Improve your iOS team’s productivity by building features as frameworks

Adding features to a large, existing codebase is a challenge that many engineers will face in their coding career. If an iOS app has been around for more than a few years, it’s likely to have had many developers contributing on many features that made it into many releases. Often, the result can be a very large codebase with varying degrees of modularization, long build times, and not very clean code.

The iOS app at Scout24 was in such a state not long ago, and I’d like to share with you how we made significant improvements to our development environment and what the benefits were.

The problem

If you’ve been developing with Swift in a large project, you are probably too familiar with the amount of time it takes to build the entire app module, even after a small change. There are tons of resources on how to improve the overall duration.

Swift has a lot of great language features, but those features come at the cost of longer compile times. Even after making a small change, you could be waiting for up to a few minutes before you can see the results. This is really distracting and very inefficient! Time and concentration are your most precious resources while coding.

How to solve it

The answer to the long build times is simple: make the compiler build less code! Sounds reasonable, but how can we achieve this? The answer is by using iOS frameworks to compartmentalize our code into smaller, more discrete chunks of functionality.

In this example, we will start with the main app module and add a framework that contains some UI functionality that makes up a feature which we will integrate into our app.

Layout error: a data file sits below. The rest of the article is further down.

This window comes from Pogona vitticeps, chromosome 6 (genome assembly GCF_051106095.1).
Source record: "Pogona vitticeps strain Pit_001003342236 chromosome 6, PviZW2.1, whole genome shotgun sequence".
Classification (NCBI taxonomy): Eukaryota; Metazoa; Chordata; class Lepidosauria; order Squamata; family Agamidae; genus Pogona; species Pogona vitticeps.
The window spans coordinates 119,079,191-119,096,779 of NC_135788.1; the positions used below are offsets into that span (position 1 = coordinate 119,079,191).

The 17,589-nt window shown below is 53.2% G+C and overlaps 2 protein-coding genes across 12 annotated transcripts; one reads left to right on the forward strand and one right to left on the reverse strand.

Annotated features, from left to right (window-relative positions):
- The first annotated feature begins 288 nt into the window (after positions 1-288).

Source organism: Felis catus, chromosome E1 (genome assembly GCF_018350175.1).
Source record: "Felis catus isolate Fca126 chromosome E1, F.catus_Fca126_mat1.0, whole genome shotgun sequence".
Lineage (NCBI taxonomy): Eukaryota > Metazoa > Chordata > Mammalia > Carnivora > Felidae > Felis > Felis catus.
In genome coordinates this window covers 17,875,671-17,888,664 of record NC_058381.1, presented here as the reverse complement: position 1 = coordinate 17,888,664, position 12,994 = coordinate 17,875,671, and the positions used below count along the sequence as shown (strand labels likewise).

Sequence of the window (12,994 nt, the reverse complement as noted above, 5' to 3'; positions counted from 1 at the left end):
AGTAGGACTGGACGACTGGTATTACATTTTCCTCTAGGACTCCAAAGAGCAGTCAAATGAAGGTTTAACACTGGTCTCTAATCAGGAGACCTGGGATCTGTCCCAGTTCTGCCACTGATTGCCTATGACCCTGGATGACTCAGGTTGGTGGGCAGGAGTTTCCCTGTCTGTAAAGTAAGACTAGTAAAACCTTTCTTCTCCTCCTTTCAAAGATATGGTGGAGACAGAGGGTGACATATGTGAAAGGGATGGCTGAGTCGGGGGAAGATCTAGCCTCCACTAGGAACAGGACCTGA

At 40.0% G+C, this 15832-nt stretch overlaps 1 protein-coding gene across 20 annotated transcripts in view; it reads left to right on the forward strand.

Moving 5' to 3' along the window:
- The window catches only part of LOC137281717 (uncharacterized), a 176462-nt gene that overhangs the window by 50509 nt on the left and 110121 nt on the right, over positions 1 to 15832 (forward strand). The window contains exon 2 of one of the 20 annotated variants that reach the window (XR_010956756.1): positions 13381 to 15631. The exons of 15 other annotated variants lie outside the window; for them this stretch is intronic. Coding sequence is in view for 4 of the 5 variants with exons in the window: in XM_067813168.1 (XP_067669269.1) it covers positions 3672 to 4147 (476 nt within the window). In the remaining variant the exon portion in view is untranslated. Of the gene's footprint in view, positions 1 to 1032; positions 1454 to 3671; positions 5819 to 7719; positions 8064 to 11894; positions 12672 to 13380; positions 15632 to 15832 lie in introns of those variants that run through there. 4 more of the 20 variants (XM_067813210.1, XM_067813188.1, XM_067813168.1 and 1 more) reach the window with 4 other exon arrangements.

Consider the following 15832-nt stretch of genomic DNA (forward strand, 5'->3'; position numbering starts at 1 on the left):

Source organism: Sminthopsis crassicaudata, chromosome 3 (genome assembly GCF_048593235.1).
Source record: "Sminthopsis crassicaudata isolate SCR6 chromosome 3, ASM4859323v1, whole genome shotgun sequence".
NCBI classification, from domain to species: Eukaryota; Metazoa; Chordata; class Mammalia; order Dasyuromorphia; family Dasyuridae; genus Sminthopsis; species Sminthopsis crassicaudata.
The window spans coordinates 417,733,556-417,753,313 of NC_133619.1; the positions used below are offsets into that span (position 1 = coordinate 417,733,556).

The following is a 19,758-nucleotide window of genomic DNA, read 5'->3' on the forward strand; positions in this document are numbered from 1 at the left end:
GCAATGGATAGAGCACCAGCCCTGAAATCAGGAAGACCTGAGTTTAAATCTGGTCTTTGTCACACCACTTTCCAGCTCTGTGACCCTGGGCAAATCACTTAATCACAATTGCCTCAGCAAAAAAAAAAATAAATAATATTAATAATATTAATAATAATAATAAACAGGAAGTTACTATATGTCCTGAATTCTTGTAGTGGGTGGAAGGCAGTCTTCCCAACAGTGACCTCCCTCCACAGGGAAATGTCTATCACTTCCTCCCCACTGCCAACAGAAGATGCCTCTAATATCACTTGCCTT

What are the advantages of this?

It may not seem obvious with such a small example, but the advantages of developing in this way are huge. They are especially big when you have to build functionality into a large app that has a lot of legacy components.

By building features as separate modules that are highly independent of the main app module, you can focus more on the features you want to create. You will notice being forced to organize your code in a way that exposes only what is necessary to the app module, the code tends to be much cleaner and well thought out, and it’s less likely to develop into a spaghetti mess because it’s more difficult to do so.

An essential step in building features as frameworks is to create a “wrapper app”, much like we will do in this tutorial, that minimally integrates the functionality you’ve created into a tiny app. This app won’t have to build all the other dependencies necessary for your main app module, so your build times will be lightning fast.

Create a new app workspace

You will need to create a workspace for your app and the framework where your feature will live. Start by clicking File -> New -> Workspace in Xcode. Create a new folder where you want to save the workspace.